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Publication numberUS5610942 A
Publication typeGrant
Application numberUS 08/399,525
Publication dateMar 11, 1997
Filing dateMar 7, 1995
Priority dateMar 7, 1995
Fee statusLapsed
Publication number08399525, 399525, US 5610942 A, US 5610942A, US-A-5610942, US5610942 A, US5610942A
InventorsKeping Chen, Richard A. Kupnicki
Original AssigneeChen; Keping, Kupnicki; Richard A.
Export CitationBiBTeX, EndNote, RefMan
External Links: USPTO, USPTO Assignment, Espacenet
Digital signal transcoder and method of transcoding a digital signal
US 5610942 A
Abstract
A method and device for transcoding a digital signal first oversamples the input signal, converts the sampling rate to an oversampled output signal, filters the signal to reduce unwanted bands and decimates the oversampled output signal to produce a transcoded signal having the target sampling rate. This allows the conversion to be implemented in the composite domain, requiring a single sampling rate converter, and significantly reduces the complexity of the filter required to filter the output signal.
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Claims(14)
We claim:
1. A transcoder for converting a digital input signal having a first sampling rate to a digital output signal having a target sampling rate, comprising:
means for oversampling the input signal to produce an oversampled signal having a second sampling rate which is an integer multiple of the first sampling rate in order to facilitate increased transition bandwidth in further processing;
means for converting the second sampling rate to produce an oversampled output signal having a third sampling rate which is an integer multiple of the target sampling rate, wherein the second sampling rate is not an integer multiple of the third sampling rate and the third sampling rate is not an integer multiple of the second sampling rate; and
means for filtering and decimating the oversampled output signal to reduce unwanted signal bands and to produce a transcoded signal at the target sampling rate.
2. The transcoder of claim 1 wherein means for oversampling the input signal comprises a fixed coefficient interpolating filter.
3. The transcoder of claim 1, wherein the means for filtering and decimating comprises a polyphase filter.
4. The transcoder of claim 3 wherein the polyphase filter is a multi-bank coefficient finite impulse response filter.
5. The transcoder of claim 1, wherein the means for oversampling the input signal produces an oversampled signal having a second sampling rate which is twice the first sampling rate.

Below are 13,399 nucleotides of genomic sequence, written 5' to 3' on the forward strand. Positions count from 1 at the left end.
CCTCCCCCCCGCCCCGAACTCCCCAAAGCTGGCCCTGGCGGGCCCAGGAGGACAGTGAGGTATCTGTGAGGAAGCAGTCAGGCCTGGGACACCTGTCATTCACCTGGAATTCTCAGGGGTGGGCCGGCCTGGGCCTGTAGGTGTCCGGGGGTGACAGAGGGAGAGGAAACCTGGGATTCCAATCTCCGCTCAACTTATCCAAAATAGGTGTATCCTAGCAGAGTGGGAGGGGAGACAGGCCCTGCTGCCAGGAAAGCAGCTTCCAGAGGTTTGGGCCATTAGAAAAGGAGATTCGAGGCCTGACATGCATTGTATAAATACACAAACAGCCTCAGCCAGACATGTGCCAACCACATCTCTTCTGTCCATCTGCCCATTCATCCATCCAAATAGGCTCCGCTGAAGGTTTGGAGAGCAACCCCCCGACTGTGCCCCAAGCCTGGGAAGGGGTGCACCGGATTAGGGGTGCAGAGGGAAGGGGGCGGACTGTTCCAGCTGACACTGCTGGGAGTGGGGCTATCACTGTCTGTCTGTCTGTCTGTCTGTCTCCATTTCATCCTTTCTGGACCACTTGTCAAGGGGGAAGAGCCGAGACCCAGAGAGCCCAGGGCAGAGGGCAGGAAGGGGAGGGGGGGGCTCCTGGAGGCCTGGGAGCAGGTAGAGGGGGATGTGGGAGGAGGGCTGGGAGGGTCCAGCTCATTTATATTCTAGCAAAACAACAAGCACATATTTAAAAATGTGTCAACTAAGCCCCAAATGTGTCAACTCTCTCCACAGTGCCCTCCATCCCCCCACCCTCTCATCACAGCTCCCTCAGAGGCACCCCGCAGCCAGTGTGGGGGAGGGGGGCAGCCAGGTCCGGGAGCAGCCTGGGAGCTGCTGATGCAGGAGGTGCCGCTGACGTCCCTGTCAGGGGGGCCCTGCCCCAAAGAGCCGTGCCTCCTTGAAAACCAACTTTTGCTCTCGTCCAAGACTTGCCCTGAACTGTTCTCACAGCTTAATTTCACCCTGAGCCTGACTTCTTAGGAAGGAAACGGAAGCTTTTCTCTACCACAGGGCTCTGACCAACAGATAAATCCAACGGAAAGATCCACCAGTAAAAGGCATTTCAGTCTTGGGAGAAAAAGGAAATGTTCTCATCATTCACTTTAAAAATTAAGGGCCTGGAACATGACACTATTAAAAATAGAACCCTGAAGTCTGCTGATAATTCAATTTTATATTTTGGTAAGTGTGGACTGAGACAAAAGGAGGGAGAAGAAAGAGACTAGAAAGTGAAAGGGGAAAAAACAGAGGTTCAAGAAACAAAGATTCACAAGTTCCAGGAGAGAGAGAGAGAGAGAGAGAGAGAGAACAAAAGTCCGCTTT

6. A method of transcoding a digital input signal having a first sampling rate to a digital output signal having a target sampling rate, comprising:
oversampling the input signal to produce an oversampled signal having a second sampling rate which is a multiple of two of the first sampling rate, in order to facilitate increased transition bandwidth in further processing;
converting a sampling rate of the oversampled signal to produce an oversampled output signal having a third sampling rate which is an integer multiple of the target sampling rate, wherein the second sampling rate is not an integer multiple of the third sampling rate and the third sampling rate is not an integer multiple of the second sampling rate;
filtering the oversampled output signal to reduce unwanted signal bands; and
decimating the oversampled output signal to produce a transcoded signal at the target sampling rate.
7. The method of claim 6 wherein a fixed coefficient interpolating filter is used for oversampling the input signal.
8. The method of claim 6 wherein a polyphase filter is used for filtering the oversampled output signal.
9. The method of claim 8 wherein the polyphase filter includes means for decimating the oversampled output signal to produce a digital signal at the target sampling rate.
10. The method of claim 9 wherein the polyphase filter is a multi-bank coefficient finite impulse response filter.
11. A transcoder for converting a digital input signal having a first sampling rate to a digital output signal having a target sampling rate which is not an integer multiple of the first sampling rate, comprising:
means for oversampling the input signal to produce an oversampled signal having a second sampling rate which is twice the first sampling rate, in order to facilitate increased transition bandwidth in further processing;
means for converting the second sampling rate to produce an oversampled output signal having a third sampling rate which is an integer multiple of the target sampling rate; and
means for filtering and decimating the oversampled output signal to reduce unwanted signal bands and to produce a transcoded signal at the target sampling rate.
12. The transcoder of claim 11 wherein the means for oversampling the input signal comprises a fixed coefficient interpolating filter.
13. The transcoder of claim 11 wherein the means for filtering and decimating comprises a polyphase filter including means for decimating the oversampled output signal to produce a digital signal at the target sampling rate.
14. The transcoder of claim 11 wherein the means for converting the second sampling rate comprises a FIFO buffer.
Description
FIELD OF INVENTION

This invention relates to digital video transcoding. In particular, this invention relates to an oversampling rate converter for transcoding an input digital signal which converts the sampling rate of an input signal to a signal at a different sampling rate, using a single sampling rate converter and filters of substantially reduced complexity and improved performance.

BACKGROUND OF THE INVENTION